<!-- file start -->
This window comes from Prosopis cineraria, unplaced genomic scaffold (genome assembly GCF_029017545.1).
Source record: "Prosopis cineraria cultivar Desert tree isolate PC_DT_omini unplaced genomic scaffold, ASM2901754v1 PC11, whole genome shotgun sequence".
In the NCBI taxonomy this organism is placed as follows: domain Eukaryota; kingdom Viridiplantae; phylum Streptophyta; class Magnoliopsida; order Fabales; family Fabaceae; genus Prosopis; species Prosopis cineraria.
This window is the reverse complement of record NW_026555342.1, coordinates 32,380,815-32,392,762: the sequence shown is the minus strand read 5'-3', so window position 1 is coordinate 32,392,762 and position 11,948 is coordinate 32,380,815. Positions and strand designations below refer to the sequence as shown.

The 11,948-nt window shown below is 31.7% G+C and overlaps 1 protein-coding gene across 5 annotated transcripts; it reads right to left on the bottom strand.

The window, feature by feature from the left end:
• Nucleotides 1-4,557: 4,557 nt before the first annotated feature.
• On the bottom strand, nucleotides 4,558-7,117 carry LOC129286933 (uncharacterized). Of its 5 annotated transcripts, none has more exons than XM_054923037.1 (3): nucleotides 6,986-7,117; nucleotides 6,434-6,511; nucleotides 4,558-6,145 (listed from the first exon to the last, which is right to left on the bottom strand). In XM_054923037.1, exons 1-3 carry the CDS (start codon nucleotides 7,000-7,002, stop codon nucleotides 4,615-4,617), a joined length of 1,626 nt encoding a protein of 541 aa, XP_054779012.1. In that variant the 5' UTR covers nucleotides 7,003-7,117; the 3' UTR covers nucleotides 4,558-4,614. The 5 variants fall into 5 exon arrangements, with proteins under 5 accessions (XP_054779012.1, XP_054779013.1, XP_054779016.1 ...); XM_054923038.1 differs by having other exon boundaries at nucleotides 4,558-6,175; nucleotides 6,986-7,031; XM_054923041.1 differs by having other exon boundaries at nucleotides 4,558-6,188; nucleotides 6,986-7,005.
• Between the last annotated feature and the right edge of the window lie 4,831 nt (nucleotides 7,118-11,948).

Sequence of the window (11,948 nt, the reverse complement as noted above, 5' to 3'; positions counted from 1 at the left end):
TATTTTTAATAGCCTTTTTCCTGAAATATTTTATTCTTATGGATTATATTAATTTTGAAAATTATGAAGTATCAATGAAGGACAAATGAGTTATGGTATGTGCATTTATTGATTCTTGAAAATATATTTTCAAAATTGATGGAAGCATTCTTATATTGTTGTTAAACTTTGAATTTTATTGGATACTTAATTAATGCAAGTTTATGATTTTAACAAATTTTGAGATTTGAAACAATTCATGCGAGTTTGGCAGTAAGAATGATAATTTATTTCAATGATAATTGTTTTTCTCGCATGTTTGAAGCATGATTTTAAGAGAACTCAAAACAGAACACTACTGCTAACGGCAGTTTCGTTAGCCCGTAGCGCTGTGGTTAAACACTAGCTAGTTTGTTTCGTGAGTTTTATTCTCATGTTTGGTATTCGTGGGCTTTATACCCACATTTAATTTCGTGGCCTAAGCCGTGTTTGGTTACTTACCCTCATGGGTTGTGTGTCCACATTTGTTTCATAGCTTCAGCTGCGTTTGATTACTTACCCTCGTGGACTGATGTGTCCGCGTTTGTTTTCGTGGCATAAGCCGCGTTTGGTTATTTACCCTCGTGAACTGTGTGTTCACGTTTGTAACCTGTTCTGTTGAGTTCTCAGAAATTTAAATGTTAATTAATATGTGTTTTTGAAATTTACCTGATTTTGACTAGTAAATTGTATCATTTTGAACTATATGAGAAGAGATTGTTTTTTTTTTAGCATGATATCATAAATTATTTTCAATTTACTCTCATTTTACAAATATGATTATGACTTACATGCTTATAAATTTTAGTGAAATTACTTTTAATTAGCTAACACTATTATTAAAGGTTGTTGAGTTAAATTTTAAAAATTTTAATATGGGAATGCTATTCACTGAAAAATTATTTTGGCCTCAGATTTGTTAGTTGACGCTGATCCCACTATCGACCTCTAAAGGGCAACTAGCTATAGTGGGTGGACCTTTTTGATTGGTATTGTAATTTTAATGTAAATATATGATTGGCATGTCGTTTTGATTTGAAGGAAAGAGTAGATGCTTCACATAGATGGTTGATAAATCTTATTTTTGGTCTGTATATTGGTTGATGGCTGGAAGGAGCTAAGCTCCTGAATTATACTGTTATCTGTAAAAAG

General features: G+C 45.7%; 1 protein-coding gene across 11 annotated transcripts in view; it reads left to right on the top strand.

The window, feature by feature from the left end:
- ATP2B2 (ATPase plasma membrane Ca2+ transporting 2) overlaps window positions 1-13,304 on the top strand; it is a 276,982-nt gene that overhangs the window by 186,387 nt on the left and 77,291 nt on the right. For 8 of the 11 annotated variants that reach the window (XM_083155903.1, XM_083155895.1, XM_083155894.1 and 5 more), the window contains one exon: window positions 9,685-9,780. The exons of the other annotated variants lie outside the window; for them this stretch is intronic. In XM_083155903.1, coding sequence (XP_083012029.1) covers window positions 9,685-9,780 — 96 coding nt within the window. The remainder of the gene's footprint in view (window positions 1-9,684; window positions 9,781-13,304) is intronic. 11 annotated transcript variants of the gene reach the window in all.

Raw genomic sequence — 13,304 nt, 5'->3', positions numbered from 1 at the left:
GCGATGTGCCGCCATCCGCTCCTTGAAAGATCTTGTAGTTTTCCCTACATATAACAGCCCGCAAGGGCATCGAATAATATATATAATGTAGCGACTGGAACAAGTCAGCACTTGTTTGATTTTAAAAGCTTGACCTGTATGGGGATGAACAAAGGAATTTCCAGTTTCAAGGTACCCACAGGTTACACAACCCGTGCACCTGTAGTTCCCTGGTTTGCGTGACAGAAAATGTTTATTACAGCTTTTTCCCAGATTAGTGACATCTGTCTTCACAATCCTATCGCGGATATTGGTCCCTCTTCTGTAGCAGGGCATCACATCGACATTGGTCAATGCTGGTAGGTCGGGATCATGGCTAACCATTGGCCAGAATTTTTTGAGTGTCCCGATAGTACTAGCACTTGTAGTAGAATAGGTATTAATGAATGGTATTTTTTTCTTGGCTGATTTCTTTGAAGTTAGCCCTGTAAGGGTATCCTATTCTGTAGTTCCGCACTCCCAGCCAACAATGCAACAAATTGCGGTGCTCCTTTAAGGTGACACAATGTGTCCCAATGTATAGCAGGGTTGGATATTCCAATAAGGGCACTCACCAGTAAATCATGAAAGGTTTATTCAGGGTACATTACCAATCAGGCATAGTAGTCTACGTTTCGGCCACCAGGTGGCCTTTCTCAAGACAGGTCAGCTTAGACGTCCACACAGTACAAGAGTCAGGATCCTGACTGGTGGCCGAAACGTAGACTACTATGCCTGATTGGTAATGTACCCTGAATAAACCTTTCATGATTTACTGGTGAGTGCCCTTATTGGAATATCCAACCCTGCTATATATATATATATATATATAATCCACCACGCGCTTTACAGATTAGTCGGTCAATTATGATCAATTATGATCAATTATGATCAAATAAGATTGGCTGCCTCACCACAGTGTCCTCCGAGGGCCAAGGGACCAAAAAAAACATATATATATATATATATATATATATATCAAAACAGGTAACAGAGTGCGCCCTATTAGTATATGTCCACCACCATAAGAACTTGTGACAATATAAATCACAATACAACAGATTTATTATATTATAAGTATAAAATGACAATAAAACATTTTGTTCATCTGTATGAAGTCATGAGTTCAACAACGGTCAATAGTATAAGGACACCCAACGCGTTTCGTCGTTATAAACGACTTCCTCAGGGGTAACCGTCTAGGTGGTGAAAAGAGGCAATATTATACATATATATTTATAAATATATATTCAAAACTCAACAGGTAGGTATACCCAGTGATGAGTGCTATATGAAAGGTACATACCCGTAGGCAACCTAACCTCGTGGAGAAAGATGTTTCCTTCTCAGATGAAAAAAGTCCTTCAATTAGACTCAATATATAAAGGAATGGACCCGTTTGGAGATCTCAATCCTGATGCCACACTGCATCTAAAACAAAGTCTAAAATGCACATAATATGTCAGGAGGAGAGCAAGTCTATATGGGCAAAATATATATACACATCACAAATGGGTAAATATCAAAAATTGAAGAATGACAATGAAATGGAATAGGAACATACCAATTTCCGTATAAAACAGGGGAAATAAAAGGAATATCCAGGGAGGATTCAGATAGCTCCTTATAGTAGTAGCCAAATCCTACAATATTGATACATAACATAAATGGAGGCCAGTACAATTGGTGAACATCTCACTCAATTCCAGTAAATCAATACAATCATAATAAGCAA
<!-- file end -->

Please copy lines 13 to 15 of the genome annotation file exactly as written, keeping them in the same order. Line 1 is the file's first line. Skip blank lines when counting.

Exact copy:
The window, feature by feature from the left end:
- ATP2B2 (ATPase plasma membrane Ca2+ transporting 2) overlaps window positions 1-13,304 on the top strand; it is a 276,982-nt gene that overhangs the window by 186,387 nt on the left and 77,291 nt on the right. For 8 of the 11 annotated variants that reach the window (XM_083155903.1, XM_083155895.1, XM_083155894.1 and 5 more), the window contains one exon: window positions 9,685-9,780. The exons of the other annotated variants lie outside the window; for them this stretch is intronic. In XM_083155903.1, coding sequence (XP_083012029.1) covers window positions 9,685-9,780 — 96 coding nt within the window. The remainder of the gene's footprint in view (window positions 1-9,684; window positions 9,781-13,304) is intronic. 11 annotated transcript variants of the gene reach the window in all.

Raw genomic sequence — 13,304 nt, 5'->3', positions numbered from 1 at the left: